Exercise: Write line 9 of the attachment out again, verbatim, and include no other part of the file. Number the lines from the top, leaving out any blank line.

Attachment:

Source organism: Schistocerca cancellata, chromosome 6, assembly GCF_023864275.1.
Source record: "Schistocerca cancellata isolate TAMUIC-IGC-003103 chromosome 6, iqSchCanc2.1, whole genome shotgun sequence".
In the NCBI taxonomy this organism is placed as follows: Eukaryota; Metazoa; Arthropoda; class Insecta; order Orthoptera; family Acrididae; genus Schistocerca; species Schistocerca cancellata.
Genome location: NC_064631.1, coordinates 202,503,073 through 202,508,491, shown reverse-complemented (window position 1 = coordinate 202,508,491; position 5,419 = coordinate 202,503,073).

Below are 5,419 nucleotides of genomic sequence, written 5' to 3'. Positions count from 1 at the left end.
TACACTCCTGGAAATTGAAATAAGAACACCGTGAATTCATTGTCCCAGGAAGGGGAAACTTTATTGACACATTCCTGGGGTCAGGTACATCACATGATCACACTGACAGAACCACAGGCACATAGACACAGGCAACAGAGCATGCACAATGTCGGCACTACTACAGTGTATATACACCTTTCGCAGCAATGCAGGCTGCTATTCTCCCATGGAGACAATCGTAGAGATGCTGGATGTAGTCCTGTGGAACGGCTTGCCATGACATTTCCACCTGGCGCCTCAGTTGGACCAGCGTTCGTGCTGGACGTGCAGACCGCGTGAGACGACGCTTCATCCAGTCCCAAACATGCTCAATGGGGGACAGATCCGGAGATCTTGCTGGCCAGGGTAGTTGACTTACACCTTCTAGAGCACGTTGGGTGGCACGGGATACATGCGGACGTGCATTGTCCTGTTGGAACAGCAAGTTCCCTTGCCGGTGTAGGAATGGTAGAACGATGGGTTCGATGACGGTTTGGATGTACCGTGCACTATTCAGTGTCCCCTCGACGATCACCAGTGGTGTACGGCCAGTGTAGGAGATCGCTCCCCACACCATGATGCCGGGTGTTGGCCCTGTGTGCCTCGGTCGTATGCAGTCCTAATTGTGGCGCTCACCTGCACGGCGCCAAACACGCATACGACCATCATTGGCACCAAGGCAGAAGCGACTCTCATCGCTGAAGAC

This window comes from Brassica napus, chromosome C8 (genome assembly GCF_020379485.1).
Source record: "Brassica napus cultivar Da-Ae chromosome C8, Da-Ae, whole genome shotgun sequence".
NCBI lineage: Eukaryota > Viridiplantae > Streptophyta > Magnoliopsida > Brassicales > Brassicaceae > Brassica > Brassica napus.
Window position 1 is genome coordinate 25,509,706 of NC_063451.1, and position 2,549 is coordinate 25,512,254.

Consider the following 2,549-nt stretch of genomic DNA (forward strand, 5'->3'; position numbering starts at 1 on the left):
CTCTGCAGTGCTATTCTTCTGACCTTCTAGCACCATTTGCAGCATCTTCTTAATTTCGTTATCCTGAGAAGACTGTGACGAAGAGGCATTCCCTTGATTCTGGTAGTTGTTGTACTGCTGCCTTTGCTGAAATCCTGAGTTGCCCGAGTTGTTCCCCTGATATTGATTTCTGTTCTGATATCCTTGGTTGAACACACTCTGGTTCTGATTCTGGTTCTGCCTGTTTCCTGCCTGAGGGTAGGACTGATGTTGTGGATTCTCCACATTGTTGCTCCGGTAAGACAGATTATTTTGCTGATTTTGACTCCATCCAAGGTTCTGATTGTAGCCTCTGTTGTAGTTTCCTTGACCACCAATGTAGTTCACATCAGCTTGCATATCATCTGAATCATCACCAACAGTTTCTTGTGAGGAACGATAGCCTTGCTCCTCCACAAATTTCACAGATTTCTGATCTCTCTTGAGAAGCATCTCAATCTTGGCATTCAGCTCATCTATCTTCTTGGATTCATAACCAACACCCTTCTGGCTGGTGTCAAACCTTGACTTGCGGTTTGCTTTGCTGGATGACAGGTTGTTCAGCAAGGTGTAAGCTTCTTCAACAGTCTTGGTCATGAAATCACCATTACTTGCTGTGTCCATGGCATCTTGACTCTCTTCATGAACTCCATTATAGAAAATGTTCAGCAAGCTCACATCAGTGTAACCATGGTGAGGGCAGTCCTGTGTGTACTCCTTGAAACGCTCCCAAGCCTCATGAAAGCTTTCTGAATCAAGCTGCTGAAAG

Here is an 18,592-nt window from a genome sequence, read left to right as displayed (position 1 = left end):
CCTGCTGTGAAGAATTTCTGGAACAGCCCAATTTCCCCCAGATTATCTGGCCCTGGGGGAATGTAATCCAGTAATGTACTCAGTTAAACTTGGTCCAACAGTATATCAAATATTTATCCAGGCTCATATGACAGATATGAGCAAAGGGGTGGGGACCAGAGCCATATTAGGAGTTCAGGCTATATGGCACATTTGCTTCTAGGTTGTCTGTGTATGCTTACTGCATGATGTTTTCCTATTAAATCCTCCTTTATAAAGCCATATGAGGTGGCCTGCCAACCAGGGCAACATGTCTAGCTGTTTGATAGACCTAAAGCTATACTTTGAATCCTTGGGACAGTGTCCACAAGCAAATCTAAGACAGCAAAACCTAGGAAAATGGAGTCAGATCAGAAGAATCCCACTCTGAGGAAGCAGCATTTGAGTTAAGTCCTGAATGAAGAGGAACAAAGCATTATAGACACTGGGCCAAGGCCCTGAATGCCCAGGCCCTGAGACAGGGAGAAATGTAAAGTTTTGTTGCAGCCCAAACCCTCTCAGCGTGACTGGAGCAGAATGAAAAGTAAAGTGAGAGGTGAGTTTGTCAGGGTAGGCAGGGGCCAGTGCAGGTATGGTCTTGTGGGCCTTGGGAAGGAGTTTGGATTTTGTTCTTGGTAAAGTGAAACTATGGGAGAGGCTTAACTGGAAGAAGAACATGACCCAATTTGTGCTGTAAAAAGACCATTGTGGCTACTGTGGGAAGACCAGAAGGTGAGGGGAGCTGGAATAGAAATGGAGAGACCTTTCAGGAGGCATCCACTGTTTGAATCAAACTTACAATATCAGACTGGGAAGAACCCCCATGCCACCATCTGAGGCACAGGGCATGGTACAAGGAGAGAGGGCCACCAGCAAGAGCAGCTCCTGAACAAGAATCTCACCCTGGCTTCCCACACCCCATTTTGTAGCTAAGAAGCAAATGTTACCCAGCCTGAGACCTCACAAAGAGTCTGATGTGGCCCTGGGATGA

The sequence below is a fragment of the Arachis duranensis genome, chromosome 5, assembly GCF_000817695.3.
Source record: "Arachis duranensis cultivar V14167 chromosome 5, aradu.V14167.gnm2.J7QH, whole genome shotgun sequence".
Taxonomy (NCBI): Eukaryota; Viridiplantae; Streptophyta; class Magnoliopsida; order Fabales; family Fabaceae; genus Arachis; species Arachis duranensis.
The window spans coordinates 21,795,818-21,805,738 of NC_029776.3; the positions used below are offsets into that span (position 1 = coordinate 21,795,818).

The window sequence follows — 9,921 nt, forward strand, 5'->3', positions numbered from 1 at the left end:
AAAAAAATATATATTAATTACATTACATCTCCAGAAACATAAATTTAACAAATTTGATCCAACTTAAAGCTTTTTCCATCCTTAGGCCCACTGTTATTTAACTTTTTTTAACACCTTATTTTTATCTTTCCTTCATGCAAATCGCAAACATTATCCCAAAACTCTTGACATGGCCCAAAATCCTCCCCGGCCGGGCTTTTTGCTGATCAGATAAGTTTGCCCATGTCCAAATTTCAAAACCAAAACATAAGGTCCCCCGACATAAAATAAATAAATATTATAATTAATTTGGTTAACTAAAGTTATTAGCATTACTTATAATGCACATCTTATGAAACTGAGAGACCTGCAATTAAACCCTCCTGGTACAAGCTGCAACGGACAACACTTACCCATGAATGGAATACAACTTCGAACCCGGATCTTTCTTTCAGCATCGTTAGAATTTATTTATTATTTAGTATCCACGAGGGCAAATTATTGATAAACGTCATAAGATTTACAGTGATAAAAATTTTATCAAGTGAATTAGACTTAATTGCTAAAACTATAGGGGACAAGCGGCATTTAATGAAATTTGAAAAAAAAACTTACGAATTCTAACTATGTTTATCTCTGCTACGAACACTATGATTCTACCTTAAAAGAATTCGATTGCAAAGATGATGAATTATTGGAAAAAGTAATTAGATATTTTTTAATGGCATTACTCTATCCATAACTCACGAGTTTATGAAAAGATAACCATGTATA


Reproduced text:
NCBI lineage: Eukaryota > Viridiplantae > Streptophyta > Magnoliopsida > Brassicales > Brassicaceae > Brassica > Brassica napus.